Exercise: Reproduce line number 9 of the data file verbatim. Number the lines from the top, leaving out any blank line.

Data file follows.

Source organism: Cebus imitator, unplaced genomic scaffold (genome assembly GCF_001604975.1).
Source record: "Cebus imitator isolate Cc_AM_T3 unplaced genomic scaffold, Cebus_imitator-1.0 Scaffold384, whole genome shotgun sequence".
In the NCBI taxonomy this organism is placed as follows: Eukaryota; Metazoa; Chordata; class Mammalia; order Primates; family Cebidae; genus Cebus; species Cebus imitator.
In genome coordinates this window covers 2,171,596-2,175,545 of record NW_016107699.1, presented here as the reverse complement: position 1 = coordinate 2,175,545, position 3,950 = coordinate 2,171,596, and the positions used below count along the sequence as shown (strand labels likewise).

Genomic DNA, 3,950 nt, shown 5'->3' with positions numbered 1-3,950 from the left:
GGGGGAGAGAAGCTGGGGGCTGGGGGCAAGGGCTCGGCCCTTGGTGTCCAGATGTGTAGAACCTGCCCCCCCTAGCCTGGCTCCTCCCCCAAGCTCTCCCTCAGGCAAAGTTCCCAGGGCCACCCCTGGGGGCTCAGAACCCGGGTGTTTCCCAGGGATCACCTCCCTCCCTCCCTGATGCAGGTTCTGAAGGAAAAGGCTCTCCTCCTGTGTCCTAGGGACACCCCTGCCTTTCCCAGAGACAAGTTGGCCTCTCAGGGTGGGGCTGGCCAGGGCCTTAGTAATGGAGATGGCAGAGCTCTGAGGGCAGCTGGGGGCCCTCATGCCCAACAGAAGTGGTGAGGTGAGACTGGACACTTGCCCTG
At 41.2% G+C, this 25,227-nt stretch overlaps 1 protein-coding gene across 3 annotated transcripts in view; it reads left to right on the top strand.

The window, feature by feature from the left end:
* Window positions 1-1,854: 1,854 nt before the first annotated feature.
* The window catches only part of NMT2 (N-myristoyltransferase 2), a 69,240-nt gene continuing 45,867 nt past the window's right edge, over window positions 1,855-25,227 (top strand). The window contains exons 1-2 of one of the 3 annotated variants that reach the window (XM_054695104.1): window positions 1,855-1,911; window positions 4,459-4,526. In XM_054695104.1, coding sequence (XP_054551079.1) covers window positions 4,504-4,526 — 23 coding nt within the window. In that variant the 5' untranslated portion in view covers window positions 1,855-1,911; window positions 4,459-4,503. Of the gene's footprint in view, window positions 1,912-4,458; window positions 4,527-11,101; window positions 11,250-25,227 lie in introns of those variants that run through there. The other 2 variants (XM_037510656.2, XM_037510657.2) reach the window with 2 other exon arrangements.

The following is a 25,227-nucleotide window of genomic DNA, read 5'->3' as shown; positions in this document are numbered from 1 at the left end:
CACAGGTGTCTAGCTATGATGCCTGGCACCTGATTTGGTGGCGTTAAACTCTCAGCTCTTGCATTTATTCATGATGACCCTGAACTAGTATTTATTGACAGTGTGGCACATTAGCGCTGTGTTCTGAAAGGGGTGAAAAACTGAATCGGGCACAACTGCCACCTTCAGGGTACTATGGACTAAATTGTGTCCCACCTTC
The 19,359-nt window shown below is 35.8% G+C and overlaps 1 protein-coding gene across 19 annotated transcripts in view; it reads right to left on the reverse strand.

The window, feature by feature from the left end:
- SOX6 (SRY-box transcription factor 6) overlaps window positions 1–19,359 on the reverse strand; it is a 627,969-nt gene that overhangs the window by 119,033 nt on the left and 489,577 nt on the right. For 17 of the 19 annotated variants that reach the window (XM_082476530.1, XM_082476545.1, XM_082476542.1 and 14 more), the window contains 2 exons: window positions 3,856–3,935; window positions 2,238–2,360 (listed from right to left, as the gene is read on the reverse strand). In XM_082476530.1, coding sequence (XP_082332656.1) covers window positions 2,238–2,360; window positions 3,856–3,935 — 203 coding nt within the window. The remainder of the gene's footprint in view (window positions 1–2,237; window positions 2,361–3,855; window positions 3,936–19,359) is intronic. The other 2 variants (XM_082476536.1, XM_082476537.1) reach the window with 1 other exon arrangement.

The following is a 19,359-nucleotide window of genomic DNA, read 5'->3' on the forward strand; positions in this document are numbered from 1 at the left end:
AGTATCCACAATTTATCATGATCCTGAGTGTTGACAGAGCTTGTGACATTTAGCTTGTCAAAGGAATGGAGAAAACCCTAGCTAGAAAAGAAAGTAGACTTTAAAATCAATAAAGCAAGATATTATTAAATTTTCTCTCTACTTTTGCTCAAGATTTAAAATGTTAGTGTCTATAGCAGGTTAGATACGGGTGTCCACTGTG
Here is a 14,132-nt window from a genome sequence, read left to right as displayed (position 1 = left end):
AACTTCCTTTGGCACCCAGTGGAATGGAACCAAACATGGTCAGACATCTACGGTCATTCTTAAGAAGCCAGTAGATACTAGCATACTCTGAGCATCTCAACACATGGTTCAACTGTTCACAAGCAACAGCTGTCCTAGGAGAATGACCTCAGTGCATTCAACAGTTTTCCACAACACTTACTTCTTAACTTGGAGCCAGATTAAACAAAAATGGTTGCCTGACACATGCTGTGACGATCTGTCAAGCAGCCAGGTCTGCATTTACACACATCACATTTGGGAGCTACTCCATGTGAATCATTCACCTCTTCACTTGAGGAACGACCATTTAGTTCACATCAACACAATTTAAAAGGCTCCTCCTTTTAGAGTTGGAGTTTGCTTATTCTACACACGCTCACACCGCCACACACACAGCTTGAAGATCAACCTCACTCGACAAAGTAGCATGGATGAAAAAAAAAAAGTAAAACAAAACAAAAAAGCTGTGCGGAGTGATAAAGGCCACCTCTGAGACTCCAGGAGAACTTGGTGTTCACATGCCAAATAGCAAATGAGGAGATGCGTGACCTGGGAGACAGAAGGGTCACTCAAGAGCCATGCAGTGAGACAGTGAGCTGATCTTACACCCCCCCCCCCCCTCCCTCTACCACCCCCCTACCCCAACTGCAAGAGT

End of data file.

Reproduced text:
* Window positions 1-1,854: 1,854 nt before the first annotated feature.